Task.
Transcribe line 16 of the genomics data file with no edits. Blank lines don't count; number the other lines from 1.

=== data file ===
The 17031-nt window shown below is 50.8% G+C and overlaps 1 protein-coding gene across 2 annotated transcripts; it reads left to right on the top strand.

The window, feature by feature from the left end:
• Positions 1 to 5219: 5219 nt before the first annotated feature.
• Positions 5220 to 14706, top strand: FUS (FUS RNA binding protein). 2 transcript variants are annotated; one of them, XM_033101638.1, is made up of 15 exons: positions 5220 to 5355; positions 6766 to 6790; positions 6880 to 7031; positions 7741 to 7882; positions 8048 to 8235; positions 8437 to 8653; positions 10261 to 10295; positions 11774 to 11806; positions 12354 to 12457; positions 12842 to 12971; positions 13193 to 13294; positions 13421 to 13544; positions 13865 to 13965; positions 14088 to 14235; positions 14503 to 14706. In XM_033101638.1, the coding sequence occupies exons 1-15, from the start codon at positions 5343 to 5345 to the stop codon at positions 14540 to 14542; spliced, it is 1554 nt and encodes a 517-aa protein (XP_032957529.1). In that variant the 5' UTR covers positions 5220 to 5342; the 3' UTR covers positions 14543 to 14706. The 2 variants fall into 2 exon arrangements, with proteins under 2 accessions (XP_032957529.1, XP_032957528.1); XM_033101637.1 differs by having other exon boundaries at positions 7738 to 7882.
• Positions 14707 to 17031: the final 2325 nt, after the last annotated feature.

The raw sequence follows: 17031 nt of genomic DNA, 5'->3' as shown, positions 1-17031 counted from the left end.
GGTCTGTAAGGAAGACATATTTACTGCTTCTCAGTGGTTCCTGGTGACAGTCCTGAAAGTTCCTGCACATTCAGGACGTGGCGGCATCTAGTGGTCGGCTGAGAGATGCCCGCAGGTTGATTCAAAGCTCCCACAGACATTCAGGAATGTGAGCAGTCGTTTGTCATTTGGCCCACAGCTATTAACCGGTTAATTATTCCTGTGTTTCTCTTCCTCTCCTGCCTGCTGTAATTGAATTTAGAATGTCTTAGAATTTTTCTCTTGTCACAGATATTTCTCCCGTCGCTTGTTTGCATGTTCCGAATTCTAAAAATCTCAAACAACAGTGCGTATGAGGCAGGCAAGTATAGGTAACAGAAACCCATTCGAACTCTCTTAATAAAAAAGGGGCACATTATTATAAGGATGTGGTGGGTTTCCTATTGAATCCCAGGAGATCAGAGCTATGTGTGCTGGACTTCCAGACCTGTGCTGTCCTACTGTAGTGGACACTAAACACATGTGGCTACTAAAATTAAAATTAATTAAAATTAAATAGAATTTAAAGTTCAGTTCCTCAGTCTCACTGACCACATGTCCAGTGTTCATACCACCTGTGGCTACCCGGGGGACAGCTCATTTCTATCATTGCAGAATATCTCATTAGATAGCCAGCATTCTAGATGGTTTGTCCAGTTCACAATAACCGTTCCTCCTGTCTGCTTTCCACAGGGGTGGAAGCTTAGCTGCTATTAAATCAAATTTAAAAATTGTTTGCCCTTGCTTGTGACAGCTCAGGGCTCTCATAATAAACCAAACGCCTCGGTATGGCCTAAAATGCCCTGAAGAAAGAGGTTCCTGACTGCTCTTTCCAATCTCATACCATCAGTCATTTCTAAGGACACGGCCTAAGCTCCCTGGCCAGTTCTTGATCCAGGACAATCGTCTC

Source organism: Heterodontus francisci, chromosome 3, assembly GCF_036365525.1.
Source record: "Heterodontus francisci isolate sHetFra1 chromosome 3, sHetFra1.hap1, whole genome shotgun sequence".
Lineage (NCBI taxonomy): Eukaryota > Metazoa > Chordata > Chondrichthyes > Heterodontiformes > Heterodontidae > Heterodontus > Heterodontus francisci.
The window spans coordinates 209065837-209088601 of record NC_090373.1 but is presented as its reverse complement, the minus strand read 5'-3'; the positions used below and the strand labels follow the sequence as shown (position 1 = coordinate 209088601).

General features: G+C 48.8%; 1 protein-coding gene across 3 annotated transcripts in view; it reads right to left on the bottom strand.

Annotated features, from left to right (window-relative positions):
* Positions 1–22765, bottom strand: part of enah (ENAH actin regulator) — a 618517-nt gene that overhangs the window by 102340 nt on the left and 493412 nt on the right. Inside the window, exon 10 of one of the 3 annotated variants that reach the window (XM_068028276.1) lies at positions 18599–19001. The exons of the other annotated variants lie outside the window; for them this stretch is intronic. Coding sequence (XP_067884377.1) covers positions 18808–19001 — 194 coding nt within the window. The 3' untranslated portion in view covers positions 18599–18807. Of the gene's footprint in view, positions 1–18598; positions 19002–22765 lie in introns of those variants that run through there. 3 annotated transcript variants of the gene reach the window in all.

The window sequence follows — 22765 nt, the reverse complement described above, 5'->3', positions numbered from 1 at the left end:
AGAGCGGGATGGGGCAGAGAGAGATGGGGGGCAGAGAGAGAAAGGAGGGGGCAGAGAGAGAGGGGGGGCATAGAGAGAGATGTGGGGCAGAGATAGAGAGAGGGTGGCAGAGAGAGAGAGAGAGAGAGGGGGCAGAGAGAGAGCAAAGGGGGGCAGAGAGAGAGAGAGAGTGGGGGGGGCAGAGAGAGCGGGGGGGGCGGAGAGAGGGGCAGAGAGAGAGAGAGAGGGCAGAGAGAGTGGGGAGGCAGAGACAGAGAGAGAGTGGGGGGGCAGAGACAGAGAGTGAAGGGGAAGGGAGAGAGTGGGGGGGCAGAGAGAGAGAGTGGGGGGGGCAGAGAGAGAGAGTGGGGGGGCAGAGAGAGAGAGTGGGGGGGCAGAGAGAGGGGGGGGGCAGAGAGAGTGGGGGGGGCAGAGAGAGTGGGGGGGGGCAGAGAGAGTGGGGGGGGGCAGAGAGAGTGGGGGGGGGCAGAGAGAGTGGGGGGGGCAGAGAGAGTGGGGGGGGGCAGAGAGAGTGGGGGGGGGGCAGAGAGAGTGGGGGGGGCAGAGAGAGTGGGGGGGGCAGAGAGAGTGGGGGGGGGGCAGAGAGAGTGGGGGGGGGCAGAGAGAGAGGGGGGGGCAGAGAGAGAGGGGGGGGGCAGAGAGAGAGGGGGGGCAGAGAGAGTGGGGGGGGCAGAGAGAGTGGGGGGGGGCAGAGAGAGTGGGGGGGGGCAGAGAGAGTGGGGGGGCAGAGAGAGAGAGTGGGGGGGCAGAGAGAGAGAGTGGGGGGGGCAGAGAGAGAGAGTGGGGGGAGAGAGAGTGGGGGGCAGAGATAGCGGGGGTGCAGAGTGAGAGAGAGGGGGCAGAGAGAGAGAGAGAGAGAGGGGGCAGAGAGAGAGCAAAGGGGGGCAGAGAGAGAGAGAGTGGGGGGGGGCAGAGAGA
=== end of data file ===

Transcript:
AGAGCGGGATGGGGCAGAGAGAGATGGGGGGCAGAGAGAGAAAGGAGGGGGCAGAGAGAGAGGGGGGGCATAGAGAGAGATGTGGGGCAGAGATAGAGAGAGGGTGGCAGAGAGAGAGAGAGAGAGAGGGGGCAGAGAGAGAGCAAAGGGGGGCAGAGAGAGAGAGAGAGTGGGGGGGGCAGAGAGAGCGGGGGGGGCGGAGAGAGGGGCAGAGAGAGAGAGAGAGGGCAGAGAGAGTGGGGAGGCAGAGACAGAGAGAGAGTGGGGGGGCAGAGACAGAGAGTGAAGGGGAAGGGAGAGAGTGGGGGGGCAGAGAGAGAGAGTGGGGGGGGCAGAGAGAGAGAGTGGGGGGGCAGAGAGAGAGAGTGGGGGGGCAGAGAGAGGGGGGGGGCAGAGAGAGTGGGGGGGGCAGAGAGAGTGGGGGGGGGCAGAGAGAGTGGGGGGGGGCAGAGAGAGTGGGGGGGGGCAGAGAGAGTGGGGGGGGCAGAGAGAGTGGGGGGGGGCAGAGAGAGTGGGGGGGGGGCAGAGAGAGTGGGGGGGGCAGAGAGAGTGGGGGGGGCAGAGAGAGTGGGGGGGGGGCAGAGAGAGTGGGGGGGGGCAGAGAGAGAGGGGGGGGCAGAGAGAGAGGGGGGGGGCAGAGAGAGAGGGGGGGCAGAGAGAGTGGGGGGGGCAGAGAGAGTGGGGGGGGGCAGAGAGAGTGGGGGGGGGCAGAGAGAGTGGGGGGGCAGAGAGAGAGAGTGGGGGGGCAGAGAGAGAGAGTGGGGGGGGCAGAGAGAGAGAGTGGGGGGAGAGAGAGTGGGGGGCAGAGATAGCGGGGGTGCAGAGTGAGAGAGAGGGGGCAGAGAGAGAGAGAGAGAGAGGGGGCAGAGAGAGAGCAAAGGGGGGCAGAGAGAGAGAGAGTGGGGGGGGGCAGAGAGA